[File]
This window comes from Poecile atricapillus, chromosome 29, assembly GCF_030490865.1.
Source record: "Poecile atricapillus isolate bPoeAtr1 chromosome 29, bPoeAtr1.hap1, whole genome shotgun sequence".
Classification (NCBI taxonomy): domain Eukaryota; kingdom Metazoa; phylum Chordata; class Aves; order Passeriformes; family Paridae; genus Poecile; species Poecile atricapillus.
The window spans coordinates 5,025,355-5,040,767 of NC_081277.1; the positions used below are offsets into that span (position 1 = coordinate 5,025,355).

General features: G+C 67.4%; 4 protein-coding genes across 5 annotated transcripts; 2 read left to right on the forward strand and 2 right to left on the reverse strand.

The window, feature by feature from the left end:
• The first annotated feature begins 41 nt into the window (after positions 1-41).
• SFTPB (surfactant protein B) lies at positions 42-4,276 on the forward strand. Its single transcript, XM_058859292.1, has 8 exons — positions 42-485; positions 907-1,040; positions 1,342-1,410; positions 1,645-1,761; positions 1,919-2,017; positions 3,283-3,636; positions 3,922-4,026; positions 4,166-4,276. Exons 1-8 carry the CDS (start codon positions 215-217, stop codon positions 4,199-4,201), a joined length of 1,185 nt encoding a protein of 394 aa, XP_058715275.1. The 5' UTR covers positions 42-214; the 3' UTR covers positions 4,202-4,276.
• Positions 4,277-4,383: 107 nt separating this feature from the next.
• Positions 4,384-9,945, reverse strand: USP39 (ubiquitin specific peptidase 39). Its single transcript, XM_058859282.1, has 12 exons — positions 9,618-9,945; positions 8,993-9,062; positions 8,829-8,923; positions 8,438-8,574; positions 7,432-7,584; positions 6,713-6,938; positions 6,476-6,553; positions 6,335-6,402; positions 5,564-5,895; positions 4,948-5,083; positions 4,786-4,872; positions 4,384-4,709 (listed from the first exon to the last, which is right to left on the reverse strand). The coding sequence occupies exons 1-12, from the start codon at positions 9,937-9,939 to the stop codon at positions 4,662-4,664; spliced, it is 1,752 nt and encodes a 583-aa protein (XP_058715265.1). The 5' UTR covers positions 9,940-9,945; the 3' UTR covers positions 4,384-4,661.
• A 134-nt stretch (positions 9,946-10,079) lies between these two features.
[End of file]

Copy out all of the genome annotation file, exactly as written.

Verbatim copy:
This window comes from Poecile atricapillus, chromosome 29, assembly GCF_030490865.1.
Source record: "Poecile atricapillus isolate bPoeAtr1 chromosome 29, bPoeAtr1.hap1, whole genome shotgun sequence".
Classification (NCBI taxonomy): domain Eukaryota; kingdom Metazoa; phylum Chordata; class Aves; order Passeriformes; family Paridae; genus Poecile; species Poecile atricapillus.
The window spans coordinates 5,025,355-5,040,767 of NC_081277.1; the positions used below are offsets into that span (position 1 = coordinate 5,025,355).

General features: G+C 67.4%; 4 protein-coding genes across 5 annotated transcripts; 2 read left to right on the forward strand and 2 right to left on the reverse strand.

The window, feature by feature from the left end:
• The first annotated feature begins 41 nt into the window (after positions 1-41).
• SFTPB (surfactant protein B) lies at positions 42-4,276 on the forward strand. Its single transcript, XM_058859292.1, has 8 exons — positions 42-485; positions 907-1,040; positions 1,342-1,410; positions 1,645-1,761; positions 1,919-2,017; positions 3,283-3,636; positions 3,922-4,026; positions 4,166-4,276. Exons 1-8 carry the CDS (start codon positions 215-217, stop codon positions 4,199-4,201), a joined length of 1,185 nt encoding a protein of 394 aa, XP_058715275.1. The 5' UTR covers positions 42-214; the 3' UTR covers positions 4,202-4,276.
• Positions 4,277-4,383: 107 nt separating this feature from the next.
• Positions 4,384-9,945, reverse strand: USP39 (ubiquitin specific peptidase 39). Its single transcript, XM_058859282.1, has 12 exons — positions 9,618-9,945; positions 8,993-9,062; positions 8,829-8,923; positions 8,438-8,574; positions 7,432-7,584; positions 6,713-6,938; positions 6,476-6,553; positions 6,335-6,402; positions 5,564-5,895; positions 4,948-5,083; positions 4,786-4,872; positions 4,384-4,709 (listed from the first exon to the last, which is right to left on the reverse strand). The coding sequence occupies exons 1-12, from the start codon at positions 9,937-9,939 to the stop codon at positions 4,662-4,664; spliced, it is 1,752 nt and encodes a 583-aa protein (XP_058715265.1). The 5' UTR covers positions 9,940-9,945; the 3' UTR covers positions 4,384-4,661.
• A 134-nt stretch (positions 9,946-10,079) lies between these two features.